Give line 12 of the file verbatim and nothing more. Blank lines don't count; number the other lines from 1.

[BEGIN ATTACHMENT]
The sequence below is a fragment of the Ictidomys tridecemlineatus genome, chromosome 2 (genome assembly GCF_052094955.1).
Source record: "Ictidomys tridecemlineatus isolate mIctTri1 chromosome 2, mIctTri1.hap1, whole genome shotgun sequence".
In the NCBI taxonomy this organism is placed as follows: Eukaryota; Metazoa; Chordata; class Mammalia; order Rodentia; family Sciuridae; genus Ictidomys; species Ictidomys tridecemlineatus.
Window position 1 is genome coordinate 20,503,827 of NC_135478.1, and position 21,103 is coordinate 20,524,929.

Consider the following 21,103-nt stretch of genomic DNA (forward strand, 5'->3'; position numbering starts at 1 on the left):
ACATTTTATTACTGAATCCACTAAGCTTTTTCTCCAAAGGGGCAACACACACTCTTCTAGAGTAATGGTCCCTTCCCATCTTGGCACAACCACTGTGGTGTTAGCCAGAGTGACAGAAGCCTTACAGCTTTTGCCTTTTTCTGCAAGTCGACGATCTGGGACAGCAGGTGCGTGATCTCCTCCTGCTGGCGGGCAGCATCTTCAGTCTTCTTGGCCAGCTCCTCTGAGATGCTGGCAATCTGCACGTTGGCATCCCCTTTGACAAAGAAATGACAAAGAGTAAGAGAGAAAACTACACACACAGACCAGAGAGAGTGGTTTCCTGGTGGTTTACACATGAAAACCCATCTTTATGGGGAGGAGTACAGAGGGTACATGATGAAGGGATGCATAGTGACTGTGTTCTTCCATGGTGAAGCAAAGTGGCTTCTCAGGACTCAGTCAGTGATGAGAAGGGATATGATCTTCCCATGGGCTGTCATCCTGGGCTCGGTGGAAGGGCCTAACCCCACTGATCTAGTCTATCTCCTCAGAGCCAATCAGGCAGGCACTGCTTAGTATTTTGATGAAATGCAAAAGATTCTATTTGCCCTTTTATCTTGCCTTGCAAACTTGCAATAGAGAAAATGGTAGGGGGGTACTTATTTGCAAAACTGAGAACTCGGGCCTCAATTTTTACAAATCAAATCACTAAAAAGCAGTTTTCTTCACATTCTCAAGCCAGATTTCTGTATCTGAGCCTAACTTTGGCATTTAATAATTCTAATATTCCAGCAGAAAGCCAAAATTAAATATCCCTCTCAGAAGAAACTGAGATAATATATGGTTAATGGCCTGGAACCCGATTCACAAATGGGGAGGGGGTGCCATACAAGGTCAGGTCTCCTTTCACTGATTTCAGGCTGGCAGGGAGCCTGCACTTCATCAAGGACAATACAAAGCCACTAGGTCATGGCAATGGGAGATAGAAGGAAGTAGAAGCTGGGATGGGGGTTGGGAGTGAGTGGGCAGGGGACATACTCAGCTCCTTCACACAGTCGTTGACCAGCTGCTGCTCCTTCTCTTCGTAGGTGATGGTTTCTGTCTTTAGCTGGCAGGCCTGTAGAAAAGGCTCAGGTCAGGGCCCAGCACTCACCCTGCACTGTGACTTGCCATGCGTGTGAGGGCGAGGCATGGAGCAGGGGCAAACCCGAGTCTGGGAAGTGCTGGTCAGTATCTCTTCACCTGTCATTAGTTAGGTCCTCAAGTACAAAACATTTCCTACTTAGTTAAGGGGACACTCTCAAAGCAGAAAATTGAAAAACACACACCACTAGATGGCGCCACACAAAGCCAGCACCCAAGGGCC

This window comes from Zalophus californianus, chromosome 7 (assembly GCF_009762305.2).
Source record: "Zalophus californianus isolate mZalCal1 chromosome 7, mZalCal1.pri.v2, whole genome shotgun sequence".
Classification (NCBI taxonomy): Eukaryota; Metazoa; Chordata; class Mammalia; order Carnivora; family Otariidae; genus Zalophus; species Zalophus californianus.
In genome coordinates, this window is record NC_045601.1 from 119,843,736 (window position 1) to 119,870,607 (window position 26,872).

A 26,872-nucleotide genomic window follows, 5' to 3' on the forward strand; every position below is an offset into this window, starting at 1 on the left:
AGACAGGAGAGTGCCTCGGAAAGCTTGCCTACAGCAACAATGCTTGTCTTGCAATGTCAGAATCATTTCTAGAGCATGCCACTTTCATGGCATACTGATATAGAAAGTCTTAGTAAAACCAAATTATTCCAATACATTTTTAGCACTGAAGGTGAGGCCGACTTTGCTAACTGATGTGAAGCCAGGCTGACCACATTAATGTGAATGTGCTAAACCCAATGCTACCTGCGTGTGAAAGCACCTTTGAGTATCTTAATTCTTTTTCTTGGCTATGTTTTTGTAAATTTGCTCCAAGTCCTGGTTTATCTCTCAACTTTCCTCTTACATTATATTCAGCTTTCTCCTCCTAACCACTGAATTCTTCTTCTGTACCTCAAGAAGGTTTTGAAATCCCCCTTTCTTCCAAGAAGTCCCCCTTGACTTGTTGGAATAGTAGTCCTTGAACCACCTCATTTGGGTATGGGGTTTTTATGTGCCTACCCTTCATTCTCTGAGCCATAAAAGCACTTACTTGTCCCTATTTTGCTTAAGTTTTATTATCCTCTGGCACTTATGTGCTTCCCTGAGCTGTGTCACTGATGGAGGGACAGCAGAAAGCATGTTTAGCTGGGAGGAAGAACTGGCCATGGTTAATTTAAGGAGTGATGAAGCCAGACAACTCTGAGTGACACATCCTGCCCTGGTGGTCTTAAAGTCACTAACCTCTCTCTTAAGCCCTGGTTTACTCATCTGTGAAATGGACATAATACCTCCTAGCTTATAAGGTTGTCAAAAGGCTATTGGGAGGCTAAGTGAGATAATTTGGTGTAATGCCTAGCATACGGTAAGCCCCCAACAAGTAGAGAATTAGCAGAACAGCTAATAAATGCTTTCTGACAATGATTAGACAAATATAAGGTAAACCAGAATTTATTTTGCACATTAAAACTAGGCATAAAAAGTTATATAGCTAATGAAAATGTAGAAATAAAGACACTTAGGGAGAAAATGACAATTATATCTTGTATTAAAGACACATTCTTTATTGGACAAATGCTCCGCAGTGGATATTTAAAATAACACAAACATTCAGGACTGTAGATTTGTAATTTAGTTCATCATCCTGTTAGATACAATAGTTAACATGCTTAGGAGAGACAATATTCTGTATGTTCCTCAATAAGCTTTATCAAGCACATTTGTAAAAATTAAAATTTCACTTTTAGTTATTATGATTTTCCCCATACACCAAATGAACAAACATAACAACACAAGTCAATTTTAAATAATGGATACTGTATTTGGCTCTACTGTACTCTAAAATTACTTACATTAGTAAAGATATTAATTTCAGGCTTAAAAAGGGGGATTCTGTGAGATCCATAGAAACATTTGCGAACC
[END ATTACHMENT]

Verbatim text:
AGACAGGAGAGTGCCTCGGAAAGCTTGCCTACAGCAACAATGCTTGTCTTGCAATGTCAGAATCATTTCTAGAGCATGCCACTTTCATGGCATACTGATATAGAAAGTCTTAGTAAAACCAAATTATTCCAATACATTTTTAGCACTGAAGGTGAGGCCGACTTTGCTAACTGATGTGAAGCCAGGCTGACCACATTAATGTGAATGTGCTAAACCCAATGCTACCTGCGTGTGAAAGCACCTTTGAGTATCTTAATTCTTTTTCTTGGCTATGTTTTTGTAAATTTGCTCCAAGTCCTGGTTTATCTCTCAACTTTCCTCTTACATTATATTCAGCTTTCTCCTCCTAACCACTGAATTCTTCTTCTGTACCTCAAGAAGGTTTTGAAATCCCCCTTTCTTCCAAGAAGTCCCCCTTGACTTGTTGGAATAGTAGTCCTTGAACCACCTCATTTGGGTATGGGGTTTTTATGTGCCTACCCTTCATTCTCTGAGCCATAAAAGCACTTACTTGTCCCTATTTTGCTTAAGTTTTATTATCCTCTGGCACTTATGTGCTTCCCTGAGCTGTGTCACTGATGGAGGGACAGCAGAAAGCATGTTTAGCTGGGAGGAAGAACTGGCCATGGTTAATTTAAGGAGTGATGAAGCCAGACAACTCTGAGTGACACATCCTGCCCTGGTGGTCTTAAAGTCACTAACCTCTCTCTTAAGCCCTGGTTTACTCATCTGTGAAATGGACATAATACCTCCTAGCTTATAAGGTTGTCAAAAGGCTATTGGGAGGCTAAGTGAGATAATTTGGTGTAATGCCTAGCATACGGTAAGCCCCCAACAAGTAGAGAATTAGCAGAACAGCTAATAAATGCTTTCTGACAATGATTAGACAAATATAAGGTAAACCAGAATTTATTTTGCACATTAAAACTAGGCATAAAAAGTTATATAGCTAATGAAAATGTAGAAATAAAGACACTTAGGGAGAAAATGACAATTATATCTTGTATTAAAGACACATTCTTTATTGGACAAATGCTCCGCAGTGGATATTTAAAATAACACAAACATTCAGGACTGTAGATTTGTAATTTAGTTCATCATCCTGTTAGATACAATAGTTAACATGCTTAGGAGAGACAATATTCTGTATGTTCCTCAATAAGCTTTATCAAGCACATTTGTAAAAATTAAAATTTCACTTTTAGTTATTATGATTTTCCCCATACACCAAATGAACAAACATAACAACACAAGTCAATTTTAAATAATGGATACTGTATTTGGCTCTACTGTACTCTAAAATTACTTACATTAGTAAAGATATTAATTTCAGGCTTAAAAAGGGGGATTCTGTGAGATCCATAGAAACATTTGCGAACC